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Opinion: Federal minimum wage bump overdue

Holly Sklar
In this Tuesday, Dec. 18, 2018 photo, Shawna Green, waitress at Granny Shaffer's, prepares utensils for customers at the restaurant in Joplin, Mo. Wages will be increasing for millions of low-income workers across the U.S. as the new year ushers in new laws in numerous states. In Missouri and Arkansas, minimum wages are rising as a result of voter-approved ballot initiatives.

There are a lot of records that would be great to break. This isn’t one of them: June 16 marked the longest period in history without an increase since the federal minimum wage was established in 1938.

The federal minimum wage went to $7.25 an hour on July 24, 2009 — nearly 10 years ago. It remains $7.25 today, amounting to just $15,080 a year for full-time work.

When the minimum wage does not go up, it goes down in value relative to the cost of living.

The buying power of today’s $7.25 minimum is lower than the minimum wage of 1968, which would be $11.96 in 2019 dollars, according to the U.S. Bureau of Labor Statistics Inflation Calculator. Our economy has grown considerably since 1968, but not the federal minimum wage, which sets the floor under worker pay.

When the minimum wage is too little to live on it’s bad for business as well as workers.

It’s vital to remember that working people are also customers. Increased pay means increased consumer buying power.

When the minimum wage goes up, worker financial stress and turnover go down, and businesses save on hiring and training costs. They see lower error rates, less product waste and better customer service.

While the federal minimum wage has stagnated, more states have acted. Twenty-nine states have minimum wages above the $7.25 federal level set in 2009. But only three states have a minimum wage greater than or equal to $12, approximating the 1968 value. And 21 states remain stuck at $7.25. Job growth has been better in states that have raised their minimum wages than those that have not.

State action is important, but it’s not sufficient. The minimum wage should not keep workers in poverty, wherever they work. We need a decent new federal floor, as called for in the Raise the Wage Act, which would gradually raise the federal minimum wage to $15 by the year 2024.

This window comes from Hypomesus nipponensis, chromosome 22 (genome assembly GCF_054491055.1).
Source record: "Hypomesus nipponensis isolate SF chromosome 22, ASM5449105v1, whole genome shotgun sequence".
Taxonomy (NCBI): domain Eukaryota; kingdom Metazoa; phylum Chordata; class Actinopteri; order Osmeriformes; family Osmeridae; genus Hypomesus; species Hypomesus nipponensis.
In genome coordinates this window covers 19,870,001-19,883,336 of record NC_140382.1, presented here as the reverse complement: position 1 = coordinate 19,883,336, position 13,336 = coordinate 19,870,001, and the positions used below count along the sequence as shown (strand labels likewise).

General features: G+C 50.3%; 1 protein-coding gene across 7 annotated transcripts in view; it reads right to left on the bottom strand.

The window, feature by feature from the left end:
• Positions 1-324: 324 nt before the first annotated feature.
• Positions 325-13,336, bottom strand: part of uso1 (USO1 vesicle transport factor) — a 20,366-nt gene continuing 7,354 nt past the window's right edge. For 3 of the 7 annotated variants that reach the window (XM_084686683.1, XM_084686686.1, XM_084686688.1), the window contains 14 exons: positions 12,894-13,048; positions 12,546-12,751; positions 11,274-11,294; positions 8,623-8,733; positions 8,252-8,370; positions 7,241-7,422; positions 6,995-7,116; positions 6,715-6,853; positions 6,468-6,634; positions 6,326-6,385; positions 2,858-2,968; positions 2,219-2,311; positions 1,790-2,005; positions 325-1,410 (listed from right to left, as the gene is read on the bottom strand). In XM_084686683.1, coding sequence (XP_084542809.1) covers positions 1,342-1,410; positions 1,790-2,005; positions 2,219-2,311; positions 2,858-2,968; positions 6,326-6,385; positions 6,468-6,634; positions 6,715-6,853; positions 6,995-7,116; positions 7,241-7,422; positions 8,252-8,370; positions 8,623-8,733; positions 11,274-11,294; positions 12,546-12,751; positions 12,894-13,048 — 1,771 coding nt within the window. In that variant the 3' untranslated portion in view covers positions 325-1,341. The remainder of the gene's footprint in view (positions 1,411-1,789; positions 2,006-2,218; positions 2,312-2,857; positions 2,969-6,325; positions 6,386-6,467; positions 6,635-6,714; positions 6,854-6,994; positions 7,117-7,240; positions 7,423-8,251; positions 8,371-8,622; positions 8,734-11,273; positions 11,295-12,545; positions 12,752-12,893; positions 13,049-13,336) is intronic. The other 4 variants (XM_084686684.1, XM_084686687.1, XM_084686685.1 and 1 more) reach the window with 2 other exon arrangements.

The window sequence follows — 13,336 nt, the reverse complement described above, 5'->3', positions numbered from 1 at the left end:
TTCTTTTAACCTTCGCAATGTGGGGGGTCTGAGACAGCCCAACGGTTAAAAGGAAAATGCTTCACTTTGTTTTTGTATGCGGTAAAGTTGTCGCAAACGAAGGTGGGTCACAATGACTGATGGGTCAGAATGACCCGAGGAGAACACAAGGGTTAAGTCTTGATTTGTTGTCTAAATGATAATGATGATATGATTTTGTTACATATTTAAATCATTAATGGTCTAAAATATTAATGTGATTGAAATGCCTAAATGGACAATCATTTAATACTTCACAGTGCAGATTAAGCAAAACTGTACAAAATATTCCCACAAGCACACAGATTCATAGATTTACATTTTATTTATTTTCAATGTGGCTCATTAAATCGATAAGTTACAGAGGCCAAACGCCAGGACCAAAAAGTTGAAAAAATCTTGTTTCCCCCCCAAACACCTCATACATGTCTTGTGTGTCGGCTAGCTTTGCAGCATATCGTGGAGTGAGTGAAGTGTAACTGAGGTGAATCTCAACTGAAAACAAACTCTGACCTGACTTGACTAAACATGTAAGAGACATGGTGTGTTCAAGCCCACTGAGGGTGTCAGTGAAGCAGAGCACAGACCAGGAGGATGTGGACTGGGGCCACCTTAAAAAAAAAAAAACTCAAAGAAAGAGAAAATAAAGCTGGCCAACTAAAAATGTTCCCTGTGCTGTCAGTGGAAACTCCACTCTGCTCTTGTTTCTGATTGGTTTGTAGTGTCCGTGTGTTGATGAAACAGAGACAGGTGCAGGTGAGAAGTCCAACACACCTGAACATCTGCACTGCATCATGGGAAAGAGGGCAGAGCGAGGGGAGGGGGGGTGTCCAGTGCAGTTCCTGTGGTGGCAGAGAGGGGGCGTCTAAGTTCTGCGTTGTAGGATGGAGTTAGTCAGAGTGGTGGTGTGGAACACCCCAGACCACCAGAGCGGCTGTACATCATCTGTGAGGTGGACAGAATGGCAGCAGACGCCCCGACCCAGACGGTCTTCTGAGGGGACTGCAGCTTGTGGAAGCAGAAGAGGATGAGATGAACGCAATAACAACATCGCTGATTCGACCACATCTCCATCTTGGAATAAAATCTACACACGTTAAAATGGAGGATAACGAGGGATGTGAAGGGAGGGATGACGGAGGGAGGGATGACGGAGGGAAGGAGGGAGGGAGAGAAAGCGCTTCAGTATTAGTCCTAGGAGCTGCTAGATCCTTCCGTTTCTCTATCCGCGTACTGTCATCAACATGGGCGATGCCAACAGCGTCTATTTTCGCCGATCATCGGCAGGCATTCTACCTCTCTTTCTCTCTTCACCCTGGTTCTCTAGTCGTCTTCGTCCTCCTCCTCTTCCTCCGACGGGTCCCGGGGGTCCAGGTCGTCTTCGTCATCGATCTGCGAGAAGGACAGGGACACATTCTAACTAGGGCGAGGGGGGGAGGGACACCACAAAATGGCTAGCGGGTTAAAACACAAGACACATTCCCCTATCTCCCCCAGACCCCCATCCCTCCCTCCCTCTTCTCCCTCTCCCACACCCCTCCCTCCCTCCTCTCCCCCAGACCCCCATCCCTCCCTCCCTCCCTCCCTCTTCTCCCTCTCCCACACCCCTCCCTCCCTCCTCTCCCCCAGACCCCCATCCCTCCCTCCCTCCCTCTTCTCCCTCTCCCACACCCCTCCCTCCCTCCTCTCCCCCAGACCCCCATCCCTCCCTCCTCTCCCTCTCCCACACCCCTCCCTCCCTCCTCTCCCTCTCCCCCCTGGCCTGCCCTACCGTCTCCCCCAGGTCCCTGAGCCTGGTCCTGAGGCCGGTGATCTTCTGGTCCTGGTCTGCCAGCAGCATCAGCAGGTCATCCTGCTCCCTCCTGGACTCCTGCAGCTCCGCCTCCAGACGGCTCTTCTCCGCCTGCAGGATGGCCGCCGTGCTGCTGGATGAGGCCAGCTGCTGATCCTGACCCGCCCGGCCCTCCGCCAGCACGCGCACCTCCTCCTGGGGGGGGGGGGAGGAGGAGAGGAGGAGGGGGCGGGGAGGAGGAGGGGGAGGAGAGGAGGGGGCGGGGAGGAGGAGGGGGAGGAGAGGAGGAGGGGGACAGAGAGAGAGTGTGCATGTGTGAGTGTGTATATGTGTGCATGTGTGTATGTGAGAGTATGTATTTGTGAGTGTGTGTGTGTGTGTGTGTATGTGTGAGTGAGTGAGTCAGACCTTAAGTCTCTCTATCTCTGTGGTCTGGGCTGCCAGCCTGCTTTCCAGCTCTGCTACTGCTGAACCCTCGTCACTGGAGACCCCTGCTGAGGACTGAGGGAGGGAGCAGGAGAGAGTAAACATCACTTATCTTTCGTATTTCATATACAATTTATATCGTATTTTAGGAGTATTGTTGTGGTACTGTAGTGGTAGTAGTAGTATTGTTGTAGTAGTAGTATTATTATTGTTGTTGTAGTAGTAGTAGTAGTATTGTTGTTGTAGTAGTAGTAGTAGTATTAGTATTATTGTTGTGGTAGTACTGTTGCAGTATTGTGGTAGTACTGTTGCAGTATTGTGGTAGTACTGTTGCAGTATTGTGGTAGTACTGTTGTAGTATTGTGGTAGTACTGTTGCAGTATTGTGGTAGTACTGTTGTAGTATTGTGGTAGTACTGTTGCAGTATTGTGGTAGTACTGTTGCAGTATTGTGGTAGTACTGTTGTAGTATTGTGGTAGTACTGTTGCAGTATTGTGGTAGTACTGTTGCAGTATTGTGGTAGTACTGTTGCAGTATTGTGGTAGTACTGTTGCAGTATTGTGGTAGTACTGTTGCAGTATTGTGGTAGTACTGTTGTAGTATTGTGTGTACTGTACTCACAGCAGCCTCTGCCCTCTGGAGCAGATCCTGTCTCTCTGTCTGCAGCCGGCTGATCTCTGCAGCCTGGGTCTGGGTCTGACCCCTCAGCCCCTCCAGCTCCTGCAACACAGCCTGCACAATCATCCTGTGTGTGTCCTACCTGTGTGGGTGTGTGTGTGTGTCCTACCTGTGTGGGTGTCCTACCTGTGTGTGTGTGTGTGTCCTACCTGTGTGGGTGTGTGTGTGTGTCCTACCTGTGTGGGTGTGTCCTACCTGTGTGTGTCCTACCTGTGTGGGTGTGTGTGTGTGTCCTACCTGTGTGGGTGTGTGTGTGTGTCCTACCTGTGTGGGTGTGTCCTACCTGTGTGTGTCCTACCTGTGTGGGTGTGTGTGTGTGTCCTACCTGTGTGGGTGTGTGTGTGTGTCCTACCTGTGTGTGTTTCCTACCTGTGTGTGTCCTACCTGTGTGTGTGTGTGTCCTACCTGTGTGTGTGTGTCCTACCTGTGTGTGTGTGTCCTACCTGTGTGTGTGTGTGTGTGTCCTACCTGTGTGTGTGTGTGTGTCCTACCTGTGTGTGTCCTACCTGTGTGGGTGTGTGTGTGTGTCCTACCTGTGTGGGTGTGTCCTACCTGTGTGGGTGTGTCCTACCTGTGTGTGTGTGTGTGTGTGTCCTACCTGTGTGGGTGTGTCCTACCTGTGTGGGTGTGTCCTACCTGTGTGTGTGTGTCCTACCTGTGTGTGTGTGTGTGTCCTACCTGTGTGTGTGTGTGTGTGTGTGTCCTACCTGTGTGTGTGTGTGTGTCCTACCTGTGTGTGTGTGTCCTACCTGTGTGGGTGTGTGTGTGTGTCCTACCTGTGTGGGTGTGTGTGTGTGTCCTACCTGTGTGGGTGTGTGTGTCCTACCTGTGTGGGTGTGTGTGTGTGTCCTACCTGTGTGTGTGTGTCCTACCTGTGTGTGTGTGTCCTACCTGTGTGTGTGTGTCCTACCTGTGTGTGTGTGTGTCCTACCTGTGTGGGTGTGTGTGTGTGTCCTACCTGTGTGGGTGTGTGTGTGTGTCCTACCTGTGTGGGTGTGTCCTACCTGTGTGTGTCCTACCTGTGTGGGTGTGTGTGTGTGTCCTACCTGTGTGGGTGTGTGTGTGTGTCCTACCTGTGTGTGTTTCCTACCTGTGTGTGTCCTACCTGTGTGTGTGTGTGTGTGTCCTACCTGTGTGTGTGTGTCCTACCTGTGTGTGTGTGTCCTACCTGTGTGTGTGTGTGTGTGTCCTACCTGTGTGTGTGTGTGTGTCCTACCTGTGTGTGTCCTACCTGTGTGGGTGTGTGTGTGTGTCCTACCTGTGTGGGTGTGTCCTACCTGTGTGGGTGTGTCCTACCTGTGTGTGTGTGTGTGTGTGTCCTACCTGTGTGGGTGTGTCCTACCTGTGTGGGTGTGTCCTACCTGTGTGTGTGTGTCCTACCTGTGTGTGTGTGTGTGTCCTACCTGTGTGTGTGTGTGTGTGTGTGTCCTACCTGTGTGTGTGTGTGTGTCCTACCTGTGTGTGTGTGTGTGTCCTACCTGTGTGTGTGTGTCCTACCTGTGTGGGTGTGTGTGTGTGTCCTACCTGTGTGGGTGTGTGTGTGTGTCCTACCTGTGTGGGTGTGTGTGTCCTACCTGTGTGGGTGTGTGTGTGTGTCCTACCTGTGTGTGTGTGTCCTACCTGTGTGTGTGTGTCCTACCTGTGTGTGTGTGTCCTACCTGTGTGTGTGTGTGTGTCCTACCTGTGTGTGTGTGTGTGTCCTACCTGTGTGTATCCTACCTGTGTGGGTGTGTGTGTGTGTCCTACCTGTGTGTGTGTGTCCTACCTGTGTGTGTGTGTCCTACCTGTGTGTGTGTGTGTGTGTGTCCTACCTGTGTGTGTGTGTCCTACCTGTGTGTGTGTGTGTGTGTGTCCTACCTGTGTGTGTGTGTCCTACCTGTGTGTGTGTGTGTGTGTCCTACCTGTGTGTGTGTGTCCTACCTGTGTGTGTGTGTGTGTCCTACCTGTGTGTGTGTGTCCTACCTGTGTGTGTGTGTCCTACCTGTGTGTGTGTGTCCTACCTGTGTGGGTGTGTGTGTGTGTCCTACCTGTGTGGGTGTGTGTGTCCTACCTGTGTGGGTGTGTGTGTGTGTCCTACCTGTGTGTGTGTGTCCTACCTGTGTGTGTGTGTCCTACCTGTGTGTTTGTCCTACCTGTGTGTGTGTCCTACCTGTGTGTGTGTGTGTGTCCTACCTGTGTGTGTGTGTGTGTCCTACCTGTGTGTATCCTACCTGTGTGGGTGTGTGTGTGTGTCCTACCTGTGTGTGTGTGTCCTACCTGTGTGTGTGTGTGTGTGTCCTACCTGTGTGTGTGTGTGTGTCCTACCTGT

Nearly 40 million workers would get a raise if the minimum wage goes to $15 by 2024. The typical worker who would benefit is 35 years old — working jobs from preschool teacher to health care aide, cook to cashier to manufacturing worker.

Many business owners across the country support raising the minimum wage because they know it will be good for their business and their communities. They know it will help level the playing field.

Keeping the minimum wage low will not help small businesses compete with big businesses. Costco and Amazon already pay $15 minimum wages. Target is at $13 and going to $15 in 2020. Many smaller businesses pay at least $15 today, or are committed to getting there by 2024 or before.

Forward-thinking small business owners know that to survive and thrive amid big chains and online giants, you need employees who want to work for you and customers who want to buy from you.

You have to give customers a reason to come through your doors and keep coming back. And that comes back to customer service, which comes back to employees.

Gradually increasing the minimum wage will enable lower-wage companies to adjust to raises over time, experiencing benefits such as lower turnover, better productivity and increased consumer spending as they do.

Holly Sklar is the CEO of Business for a Fair Minimum Wage, a national network of business owners and executives who believe a fair minimum wage makes good business sense.